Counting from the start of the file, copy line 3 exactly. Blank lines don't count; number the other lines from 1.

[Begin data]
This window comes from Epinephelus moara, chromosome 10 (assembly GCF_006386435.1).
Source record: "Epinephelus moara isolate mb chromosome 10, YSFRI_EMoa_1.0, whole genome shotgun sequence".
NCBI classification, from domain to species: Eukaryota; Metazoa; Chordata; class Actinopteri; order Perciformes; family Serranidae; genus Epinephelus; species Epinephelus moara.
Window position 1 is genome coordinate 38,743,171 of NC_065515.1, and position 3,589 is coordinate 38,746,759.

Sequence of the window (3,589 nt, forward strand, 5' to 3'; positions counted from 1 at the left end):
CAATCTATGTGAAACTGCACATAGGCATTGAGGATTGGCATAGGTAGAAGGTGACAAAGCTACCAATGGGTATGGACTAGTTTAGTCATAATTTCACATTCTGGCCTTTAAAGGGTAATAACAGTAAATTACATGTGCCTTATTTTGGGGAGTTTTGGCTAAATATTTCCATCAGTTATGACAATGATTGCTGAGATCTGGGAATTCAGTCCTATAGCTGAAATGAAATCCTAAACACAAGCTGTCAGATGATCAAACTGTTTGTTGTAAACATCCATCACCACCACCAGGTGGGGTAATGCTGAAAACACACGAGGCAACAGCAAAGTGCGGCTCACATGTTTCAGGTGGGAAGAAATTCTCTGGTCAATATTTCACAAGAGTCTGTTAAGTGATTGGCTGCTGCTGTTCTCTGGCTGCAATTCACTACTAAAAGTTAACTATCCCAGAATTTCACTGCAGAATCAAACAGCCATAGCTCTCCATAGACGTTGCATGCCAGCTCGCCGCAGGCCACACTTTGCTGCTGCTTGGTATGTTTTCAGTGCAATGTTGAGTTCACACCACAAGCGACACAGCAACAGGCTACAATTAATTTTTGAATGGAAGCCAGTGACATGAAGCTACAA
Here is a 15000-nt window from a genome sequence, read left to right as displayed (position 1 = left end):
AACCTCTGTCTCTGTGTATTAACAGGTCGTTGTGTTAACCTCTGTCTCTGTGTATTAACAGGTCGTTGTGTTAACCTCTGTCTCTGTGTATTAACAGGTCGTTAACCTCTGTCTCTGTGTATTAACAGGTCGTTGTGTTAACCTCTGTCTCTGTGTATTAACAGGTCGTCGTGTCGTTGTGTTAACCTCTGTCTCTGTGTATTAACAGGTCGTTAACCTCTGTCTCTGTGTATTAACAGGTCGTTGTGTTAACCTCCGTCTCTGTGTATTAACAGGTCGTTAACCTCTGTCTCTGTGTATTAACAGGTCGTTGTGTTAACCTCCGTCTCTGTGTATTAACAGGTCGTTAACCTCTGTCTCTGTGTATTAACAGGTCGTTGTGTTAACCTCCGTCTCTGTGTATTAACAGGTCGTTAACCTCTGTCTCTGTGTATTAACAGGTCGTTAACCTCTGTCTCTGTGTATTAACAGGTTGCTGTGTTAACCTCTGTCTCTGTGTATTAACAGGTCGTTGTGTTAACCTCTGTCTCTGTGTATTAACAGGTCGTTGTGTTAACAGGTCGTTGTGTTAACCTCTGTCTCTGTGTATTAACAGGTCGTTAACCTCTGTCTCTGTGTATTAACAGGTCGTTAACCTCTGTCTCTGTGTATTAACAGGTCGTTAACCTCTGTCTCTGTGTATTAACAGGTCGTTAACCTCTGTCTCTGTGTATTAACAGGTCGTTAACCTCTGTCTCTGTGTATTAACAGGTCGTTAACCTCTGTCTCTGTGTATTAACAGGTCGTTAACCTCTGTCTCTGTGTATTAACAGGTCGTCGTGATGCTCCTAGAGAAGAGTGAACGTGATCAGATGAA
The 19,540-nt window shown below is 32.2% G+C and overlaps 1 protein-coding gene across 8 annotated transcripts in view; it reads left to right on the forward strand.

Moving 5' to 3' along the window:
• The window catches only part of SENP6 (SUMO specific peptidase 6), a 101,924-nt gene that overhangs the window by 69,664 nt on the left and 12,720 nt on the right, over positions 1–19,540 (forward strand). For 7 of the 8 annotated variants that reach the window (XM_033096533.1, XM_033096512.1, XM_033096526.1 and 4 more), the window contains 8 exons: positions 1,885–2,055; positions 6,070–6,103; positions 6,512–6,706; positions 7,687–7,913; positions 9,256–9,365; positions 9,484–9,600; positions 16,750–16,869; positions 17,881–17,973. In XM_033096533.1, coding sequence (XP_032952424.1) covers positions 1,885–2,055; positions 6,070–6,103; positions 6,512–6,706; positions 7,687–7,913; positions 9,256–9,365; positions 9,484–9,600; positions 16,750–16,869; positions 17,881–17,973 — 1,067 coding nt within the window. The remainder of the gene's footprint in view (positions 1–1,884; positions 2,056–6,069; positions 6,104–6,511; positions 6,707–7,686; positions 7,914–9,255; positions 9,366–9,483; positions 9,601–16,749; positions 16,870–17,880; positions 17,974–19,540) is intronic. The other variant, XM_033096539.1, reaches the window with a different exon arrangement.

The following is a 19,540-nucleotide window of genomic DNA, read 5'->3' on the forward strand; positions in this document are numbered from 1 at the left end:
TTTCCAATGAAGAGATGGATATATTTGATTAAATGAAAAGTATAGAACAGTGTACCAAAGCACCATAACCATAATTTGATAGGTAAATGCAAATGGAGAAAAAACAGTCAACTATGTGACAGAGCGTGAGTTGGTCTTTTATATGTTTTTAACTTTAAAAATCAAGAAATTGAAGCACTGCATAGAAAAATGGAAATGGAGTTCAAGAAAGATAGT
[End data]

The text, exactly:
NCBI classification, from domain to species: Eukaryota; Metazoa; Chordata; class Actinopteri; order Perciformes; family Serranidae; genus Epinephelus; species Epinephelus moara.